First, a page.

In the eyes of state law, animals are often held in the same regard as tangible items, such as vehicles and furniture. However, despite this fact, there is often still a lot of commotion over who gets ownership of the pets following a divorce.

The national pet owners survey found that 63% of households in America own pets, which works out at the staggering number of seventy million. Apparently, a massive forty-four million of those are dogs. Americans spend a huge amount on their pets each year.

What is also significant is the role what pets have assumed over the past few decades. Couples have fewer children than before, and in many cases see pet ownership as equal to having offspring.

This is reflected in the lifestyle upgrade received by a lot of pets, which includes as much pampering as children themselves, such as high-end pet food and even lavish items such as strollers. This increased value of household pets is the reason why pet custody battles seem to have increased.

The final decision between which party receives custody of pets lie with the judge – but much like custody battles of children, this can include factors such as whether pets can even be visited by their ex-spouse.

What Do the Courts Say?

Decisions made by courts have had a lasting effect on pet litigation. Examples where animals are deemed as assets from before marriage can still end up in litigation battles.

However, in some cases, a party may find it difficult to enforce their rights. In events where a party is being disallowed to visit pets on terms set during litigation, courts can deny party’s rights on the basis of court backlog.

Despite custody battles being held with the same weight as children, post-litigation disputes have to deal with the caveat that courts do not view things the same further down the line. The animal defence fund occasionally works with cases and occasionally help enforce a more abstract viewpoint – that the animal is a valid third party.

In these cases, it is requested that animal is treated as what it is – a living being – and not an object. Other determining factors that are considered with this is who spends more time with the pet, who feeds it the most and who looks after its health needs, as well as who introduced it into the relationship (as is the case most times – many people do not start off as a cat couple).

Who Gets the Dog?

There is also the risk that couples that have disputes over pets are not dealing with certain issues that lie deeper at the heart of the affair. It can be argued that someone who chooses to take their old spouse to court over a ‘pet’ may in fact be using the animal as emotional leverage.

In these cases, the pet is being used as a bargaining tool to manipulate the other party. It can also show an emotional deficit in that the pet is the only part of the ‘relationship’ that is still intact. Aside from the difficulties endured by both parties by going through litigation, there is also the consideration that the pet is affected by divorce, too.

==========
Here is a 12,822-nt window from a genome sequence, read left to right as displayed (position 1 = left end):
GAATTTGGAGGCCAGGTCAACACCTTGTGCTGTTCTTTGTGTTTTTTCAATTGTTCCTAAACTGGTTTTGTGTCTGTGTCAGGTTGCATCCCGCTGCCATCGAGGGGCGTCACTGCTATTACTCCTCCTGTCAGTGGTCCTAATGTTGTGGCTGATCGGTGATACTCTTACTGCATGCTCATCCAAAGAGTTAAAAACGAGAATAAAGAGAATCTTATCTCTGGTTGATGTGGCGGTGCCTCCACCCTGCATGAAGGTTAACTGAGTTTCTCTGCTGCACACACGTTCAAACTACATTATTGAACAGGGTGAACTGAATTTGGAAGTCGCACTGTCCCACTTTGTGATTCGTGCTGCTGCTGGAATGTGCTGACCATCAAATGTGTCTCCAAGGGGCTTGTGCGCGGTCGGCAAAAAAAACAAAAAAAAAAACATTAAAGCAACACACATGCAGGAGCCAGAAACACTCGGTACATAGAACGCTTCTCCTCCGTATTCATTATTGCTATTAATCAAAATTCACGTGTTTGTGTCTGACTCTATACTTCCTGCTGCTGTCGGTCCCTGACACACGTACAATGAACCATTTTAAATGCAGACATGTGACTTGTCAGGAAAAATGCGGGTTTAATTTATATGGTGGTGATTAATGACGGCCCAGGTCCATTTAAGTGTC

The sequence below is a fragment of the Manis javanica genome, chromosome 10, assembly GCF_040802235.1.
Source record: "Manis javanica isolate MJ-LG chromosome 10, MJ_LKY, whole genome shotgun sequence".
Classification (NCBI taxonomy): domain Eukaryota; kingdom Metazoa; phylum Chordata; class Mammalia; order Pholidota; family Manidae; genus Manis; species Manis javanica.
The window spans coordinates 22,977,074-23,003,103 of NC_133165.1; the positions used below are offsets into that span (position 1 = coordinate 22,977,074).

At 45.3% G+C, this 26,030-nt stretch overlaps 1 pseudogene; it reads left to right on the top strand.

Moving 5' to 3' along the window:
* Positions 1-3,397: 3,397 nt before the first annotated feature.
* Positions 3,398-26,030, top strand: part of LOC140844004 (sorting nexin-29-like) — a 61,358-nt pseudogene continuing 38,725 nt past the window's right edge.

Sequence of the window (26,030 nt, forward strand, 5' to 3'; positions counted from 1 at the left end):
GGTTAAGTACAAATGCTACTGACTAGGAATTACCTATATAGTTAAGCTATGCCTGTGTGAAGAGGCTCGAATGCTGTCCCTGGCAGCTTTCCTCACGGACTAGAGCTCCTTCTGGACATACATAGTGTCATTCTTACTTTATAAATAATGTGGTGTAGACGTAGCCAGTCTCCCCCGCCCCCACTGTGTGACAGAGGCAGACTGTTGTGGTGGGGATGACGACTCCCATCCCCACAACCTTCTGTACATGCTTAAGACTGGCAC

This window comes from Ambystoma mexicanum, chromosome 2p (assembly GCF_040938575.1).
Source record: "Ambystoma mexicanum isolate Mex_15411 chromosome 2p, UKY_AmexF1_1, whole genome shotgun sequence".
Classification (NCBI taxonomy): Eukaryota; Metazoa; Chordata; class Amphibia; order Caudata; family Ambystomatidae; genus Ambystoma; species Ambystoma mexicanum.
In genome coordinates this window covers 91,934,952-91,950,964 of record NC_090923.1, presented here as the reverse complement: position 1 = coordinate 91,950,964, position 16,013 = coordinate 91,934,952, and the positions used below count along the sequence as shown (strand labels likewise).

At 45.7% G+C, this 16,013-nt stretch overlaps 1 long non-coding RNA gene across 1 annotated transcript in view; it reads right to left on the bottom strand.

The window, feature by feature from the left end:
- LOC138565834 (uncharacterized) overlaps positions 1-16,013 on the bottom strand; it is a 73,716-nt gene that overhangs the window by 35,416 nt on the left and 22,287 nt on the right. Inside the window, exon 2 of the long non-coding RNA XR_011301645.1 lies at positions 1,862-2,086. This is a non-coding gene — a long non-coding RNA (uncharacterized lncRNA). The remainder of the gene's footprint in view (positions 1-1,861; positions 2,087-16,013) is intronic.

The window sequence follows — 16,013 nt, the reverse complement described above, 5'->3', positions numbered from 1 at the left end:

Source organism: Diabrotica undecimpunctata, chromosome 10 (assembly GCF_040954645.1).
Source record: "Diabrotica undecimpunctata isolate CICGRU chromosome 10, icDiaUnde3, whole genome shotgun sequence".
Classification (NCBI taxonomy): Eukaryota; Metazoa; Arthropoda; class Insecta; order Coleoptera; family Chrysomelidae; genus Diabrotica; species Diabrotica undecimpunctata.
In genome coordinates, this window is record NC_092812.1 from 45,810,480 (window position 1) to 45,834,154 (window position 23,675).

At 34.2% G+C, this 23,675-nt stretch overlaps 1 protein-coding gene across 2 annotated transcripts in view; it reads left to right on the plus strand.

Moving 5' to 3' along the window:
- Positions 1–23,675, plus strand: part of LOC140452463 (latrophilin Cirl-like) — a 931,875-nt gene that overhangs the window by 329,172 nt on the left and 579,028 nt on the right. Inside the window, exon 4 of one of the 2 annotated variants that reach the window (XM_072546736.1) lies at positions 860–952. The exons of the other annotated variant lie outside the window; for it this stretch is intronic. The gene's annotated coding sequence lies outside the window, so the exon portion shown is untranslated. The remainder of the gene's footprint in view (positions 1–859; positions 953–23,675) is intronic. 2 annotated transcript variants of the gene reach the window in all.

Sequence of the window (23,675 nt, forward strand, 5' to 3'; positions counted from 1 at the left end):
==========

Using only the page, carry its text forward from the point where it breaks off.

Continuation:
In fact, pets can become depressed. They may begin to sleep more, eat much less, and lose interest in otherwise enjoyable activities like playing with either owner. Other risks include alleviating themselves indoors and excessive grooming.

Helping Pets Cope with Divorce

In order to avid having your pet affected by these issues, you should aim to have proceedings resolved as quickly as possible. Factors that should be taken into account include who took care of them the most and who pays for veterinary expenses.

In most cases, pets will go where children go. This is congruent with keeping them in the family home where the environment is familiar and routine not out of the norm. Separating them would be unwise – make sure you play with your pets also, and make sure their needs are looked after.

Coming to a Quick Resolution

In order to avoid your pets becoming greatly affected by divorce proceedings, it is vital that you find a capable divorce lawyer. You can start by finding recommendations for good lawyers that can help your case be resolved as quick as possible.

Arrange interviews with some of the candidates you are interested in. As most of them will give an hour-long consultation at no extra charge, you can find out what their ways are working are. However, when you do arrange a meeting with an attorney, it is useful to ask certain questions to make sure they meet your demands as closely as possible.

Questions you might want to consider are: How experienced is this particular lawyer?  Does he understand family law well enough to represent you? What are his areas of expertise?

Check his track record too. This is a good indication of how he performs in these types of cases. You should also try and get an idea of whom he works with – this will give an indication of the costs involved. And of course, how much he charges, and what for, is very important too. You should make sure you are comfortable with the way he works.

The Right Choice

Taking all these facts into consideration, you can find an attorney who will help you solve your case in the best way possible – and avoid any unnecessary stress with your pet.

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